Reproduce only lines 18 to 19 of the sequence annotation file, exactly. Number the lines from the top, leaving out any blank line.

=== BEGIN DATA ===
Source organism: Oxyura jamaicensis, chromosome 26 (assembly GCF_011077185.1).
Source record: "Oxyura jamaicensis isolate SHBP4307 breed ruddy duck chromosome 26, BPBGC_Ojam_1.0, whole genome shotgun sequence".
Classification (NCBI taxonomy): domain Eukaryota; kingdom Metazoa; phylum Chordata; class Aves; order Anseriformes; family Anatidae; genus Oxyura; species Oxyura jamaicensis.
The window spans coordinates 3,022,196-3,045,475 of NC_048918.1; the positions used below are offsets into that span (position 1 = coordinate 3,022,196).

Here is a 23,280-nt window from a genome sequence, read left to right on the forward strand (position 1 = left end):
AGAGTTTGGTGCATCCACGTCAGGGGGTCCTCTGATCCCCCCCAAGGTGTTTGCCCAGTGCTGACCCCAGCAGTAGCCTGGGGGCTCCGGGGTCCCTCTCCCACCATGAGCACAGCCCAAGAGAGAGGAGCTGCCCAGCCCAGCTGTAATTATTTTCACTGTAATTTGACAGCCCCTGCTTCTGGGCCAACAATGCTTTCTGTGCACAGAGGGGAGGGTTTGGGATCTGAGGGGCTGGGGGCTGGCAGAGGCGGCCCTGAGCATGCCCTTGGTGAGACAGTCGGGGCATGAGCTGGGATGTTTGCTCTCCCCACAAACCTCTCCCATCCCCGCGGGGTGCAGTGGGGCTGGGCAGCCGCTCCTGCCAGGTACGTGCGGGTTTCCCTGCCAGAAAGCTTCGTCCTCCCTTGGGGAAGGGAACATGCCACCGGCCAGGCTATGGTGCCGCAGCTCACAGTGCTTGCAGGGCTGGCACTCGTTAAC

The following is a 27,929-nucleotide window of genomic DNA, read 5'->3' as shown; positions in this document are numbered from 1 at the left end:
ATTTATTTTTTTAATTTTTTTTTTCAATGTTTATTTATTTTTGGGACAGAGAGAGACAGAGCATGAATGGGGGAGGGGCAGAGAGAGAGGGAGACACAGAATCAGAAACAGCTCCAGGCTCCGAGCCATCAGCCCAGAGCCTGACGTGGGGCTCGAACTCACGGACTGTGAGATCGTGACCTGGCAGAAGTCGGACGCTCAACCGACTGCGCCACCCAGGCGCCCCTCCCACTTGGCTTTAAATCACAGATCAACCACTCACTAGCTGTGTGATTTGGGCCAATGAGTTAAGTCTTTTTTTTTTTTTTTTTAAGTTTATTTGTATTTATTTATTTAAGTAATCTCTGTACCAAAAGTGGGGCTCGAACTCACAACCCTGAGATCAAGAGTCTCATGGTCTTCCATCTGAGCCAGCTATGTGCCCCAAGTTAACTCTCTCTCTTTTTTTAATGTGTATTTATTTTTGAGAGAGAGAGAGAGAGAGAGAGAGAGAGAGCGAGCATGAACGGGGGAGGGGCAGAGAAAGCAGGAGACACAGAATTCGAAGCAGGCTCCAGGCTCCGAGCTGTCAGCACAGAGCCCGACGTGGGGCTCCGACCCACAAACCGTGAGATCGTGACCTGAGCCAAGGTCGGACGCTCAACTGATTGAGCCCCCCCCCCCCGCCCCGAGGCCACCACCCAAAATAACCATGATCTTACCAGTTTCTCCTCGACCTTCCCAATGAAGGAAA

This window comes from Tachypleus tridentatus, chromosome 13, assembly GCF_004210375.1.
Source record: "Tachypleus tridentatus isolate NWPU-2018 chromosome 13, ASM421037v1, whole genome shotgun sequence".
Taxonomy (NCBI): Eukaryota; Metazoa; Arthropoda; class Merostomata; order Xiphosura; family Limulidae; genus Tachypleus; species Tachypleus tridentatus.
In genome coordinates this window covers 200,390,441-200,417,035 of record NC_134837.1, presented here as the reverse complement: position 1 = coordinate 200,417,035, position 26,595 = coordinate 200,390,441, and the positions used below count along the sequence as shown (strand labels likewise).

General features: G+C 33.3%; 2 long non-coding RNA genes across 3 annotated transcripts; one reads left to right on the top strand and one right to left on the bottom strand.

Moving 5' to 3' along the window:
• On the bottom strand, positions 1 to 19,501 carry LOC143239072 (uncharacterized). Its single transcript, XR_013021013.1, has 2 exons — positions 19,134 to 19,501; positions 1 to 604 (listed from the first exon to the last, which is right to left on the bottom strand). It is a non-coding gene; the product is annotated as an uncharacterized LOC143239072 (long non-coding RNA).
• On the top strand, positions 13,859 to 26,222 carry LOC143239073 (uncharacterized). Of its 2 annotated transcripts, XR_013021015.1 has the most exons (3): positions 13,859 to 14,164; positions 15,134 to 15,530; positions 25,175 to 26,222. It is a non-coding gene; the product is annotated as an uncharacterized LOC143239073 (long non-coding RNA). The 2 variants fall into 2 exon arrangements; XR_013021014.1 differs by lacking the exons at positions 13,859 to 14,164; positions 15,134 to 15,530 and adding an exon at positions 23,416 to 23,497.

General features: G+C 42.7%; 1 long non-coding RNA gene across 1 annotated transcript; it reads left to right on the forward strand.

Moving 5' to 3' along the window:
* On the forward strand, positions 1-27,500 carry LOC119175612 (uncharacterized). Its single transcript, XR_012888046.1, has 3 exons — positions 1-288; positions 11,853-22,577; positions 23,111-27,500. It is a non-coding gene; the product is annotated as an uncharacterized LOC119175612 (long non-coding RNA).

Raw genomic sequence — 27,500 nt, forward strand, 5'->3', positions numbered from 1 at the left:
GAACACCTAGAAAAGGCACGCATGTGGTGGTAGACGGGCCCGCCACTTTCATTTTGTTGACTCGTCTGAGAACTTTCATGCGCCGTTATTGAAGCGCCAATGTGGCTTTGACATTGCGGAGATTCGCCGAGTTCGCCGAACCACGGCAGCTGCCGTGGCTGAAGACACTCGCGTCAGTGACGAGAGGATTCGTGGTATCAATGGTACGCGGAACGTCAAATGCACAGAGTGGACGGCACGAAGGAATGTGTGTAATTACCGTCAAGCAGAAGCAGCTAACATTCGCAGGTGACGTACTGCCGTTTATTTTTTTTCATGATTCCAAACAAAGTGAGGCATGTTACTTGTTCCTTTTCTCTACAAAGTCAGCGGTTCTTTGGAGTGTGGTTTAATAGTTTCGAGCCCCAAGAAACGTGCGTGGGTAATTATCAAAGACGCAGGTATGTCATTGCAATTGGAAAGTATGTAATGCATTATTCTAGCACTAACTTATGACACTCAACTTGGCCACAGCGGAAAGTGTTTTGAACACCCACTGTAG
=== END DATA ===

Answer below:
Moving 5' to 3' along the window:
* On the forward strand, positions 1-27,500 carry LOC119175612 (uncharacterized). Its single transcript, XR_012888046.1, has 3 exons — positions 1-288; positions 11,853-22,577; positions 23,111-27,500. It is a non-coding gene; the product is annotated as an uncharacterized LOC119175612 (long non-coding RNA).